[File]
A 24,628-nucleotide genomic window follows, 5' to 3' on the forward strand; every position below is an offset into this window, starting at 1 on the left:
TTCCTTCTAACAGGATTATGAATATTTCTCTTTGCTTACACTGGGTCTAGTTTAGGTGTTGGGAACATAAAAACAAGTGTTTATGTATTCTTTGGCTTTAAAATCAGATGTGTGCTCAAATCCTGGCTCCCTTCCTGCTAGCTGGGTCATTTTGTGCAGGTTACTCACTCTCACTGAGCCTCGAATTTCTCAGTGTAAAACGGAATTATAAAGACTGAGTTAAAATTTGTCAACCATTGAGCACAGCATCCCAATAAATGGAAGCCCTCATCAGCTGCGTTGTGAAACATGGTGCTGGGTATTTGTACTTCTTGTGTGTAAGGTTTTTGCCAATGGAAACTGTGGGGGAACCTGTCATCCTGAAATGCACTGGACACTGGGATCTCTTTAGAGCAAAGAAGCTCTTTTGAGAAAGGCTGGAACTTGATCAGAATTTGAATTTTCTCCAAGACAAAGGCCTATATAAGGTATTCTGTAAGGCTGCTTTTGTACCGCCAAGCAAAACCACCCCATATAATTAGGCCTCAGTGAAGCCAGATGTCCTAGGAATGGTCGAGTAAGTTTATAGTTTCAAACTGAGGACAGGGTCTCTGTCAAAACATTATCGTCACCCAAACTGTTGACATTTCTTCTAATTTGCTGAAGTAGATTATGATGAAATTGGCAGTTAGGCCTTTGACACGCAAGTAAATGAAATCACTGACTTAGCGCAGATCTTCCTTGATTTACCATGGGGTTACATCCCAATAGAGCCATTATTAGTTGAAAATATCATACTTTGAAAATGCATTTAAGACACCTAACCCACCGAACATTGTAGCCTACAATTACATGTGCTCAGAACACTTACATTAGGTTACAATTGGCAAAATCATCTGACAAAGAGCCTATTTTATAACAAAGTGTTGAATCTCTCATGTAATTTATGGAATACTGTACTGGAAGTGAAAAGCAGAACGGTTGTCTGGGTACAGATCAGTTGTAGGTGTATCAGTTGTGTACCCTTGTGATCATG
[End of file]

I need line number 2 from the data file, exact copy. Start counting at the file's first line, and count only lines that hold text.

TTCCTTCTAACAGGATTATGAATATTTCTCTTTGCTTACACTGGGTCTAGTTTAGGTGTTGGGAACATAAAAACAAGTGTTTATGTATTCTTTGGCTTTAAAATCAGATGTGTGCTCAAATCCTGGCTCCCTTCCTGCTAGCTGGGTCATTTTGTGCAGGTTACTCACTCTCACTGAGCCTCGAATTTCTCAGTGTAAAACGGAATTATAAAGACTGAGTTAAAATTTGTCAACCATTGAGCACAGCATCCCAATAAATGGAAGCCCTCATCAGCTGCGTTGTGAAACATGGTGCTGGGTATTTGTACTTCTTGTGTGTAAGGTTTTTGCCAATGGAAACTGTGGGGGAACCTGTCATCCTGAAATGCACTGGACACTGGGATCTCTTTAGAGCAAAGAAGCTCTTTTGAGAAAGGCTGGAACTTGATCAGAATTTGAATTTTCTCCAAGACAAAGGCCTATATAAGGTATTCTGTAAGGCTGCTTTTGTACCGCCAAGCAAAACCACCCCATATAATTAGGCCTCAGTGAAGCCAGATGTCCTAGGAATGGTCGAGTAAGTTTATAGTTTCAAACTGAGGACAGGGTCTCTGTCAAAACATTATCGTCACCCAAACTGTTGACATTTCTTCTAATTTGCTGAAGTAGATTATGATGAAATTGGCAGTTAGGCCTTTGACACGCAAGTAAATGAAATCACTGACTTAGCGCAGATCTTCCTTGATTTACCATGGGGTTACATCCCAATAGAGCCATTATTAGTTGAAAATATCATACTTTGAAAATGCATTTAAGACACCTAACCCACCGAACATTGTAGCCTACAATTACATGTGCTCAGAACACTTACATTAGGTTACAATTGGCAAAATCATCTGACAAAGAGCCTATTTTATAACAAAGTGTTGAATCTCTCATGTAATTTATGGAATACTGTACTGGAAGTGAAAAGCAGAACGGTTGTCTGGGTACAGATCAGTTGTAGGTGTATCAGTTGTGTACCCTTGTGATCATG